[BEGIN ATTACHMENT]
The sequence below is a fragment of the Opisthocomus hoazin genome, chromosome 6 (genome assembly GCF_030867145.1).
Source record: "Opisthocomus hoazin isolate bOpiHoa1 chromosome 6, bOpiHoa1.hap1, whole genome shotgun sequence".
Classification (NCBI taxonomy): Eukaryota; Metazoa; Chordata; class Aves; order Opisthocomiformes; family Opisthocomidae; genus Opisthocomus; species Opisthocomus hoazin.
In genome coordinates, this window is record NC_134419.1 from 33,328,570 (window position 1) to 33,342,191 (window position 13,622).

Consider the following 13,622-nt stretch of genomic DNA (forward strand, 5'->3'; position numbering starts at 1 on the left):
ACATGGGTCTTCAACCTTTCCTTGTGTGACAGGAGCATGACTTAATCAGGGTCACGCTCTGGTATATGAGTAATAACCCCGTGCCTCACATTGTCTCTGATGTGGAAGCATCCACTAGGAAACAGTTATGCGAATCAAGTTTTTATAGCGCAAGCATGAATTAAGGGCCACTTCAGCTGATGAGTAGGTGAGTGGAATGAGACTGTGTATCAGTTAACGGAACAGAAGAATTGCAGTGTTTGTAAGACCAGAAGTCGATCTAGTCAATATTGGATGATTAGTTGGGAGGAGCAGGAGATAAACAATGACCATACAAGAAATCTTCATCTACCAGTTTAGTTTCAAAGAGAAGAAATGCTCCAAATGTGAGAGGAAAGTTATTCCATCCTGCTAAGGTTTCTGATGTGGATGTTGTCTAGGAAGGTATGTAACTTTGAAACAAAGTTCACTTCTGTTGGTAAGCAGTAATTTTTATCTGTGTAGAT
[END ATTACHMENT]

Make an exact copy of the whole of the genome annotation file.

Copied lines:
The sequence below is a fragment of the Opisthocomus hoazin genome, chromosome 6 (genome assembly GCF_030867145.1).
Source record: "Opisthocomus hoazin isolate bOpiHoa1 chromosome 6, bOpiHoa1.hap1, whole genome shotgun sequence".
Classification (NCBI taxonomy): Eukaryota; Metazoa; Chordata; class Aves; order Opisthocomiformes; family Opisthocomidae; genus Opisthocomus; species Opisthocomus hoazin.
In genome coordinates, this window is record NC_134419.1 from 33,328,570 (window position 1) to 33,342,191 (window position 13,622).

Consider the following 13,622-nt stretch of genomic DNA (forward strand, 5'->3'; position numbering starts at 1 on the left):
ACATGGGTCTTCAACCTTTCCTTGTGTGACAGGAGCATGACTTAATCAGGGTCACGCTCTGGTATATGAGTAATAACCCCGTGCCTCACATTGTCTCTGATGTGGAAGCATCCACTAGGAAACAGTTATGCGAATCAAGTTTTTATAGCGCAAGCATGAATTAAGGGCCACTTCAGCTGATGAGTAGGTGAGTGGAATGAGACTGTGTATCAGTTAACGGAACAGAAGAATTGCAGTGTTTGTAAGACCAGAAGTCGATCTAGTCAATATTGGATGATTAGTTGGGAGGAGCAGGAGATAAACAATGACCATACAAGAAATCTTCATCTACCAGTTTAGTTTCAAAGAGAAGAAATGCTCCAAATGTGAGAGGAAAGTTATTCCATCCTGCTAAGGTTTCTGATGTGGATGTTGTCTAGGAAGGTATGTAACTTTGAAACAAAGTTCACTTCTGTTGGTAAGCAGTAATTTTTATCTGTGTAGAT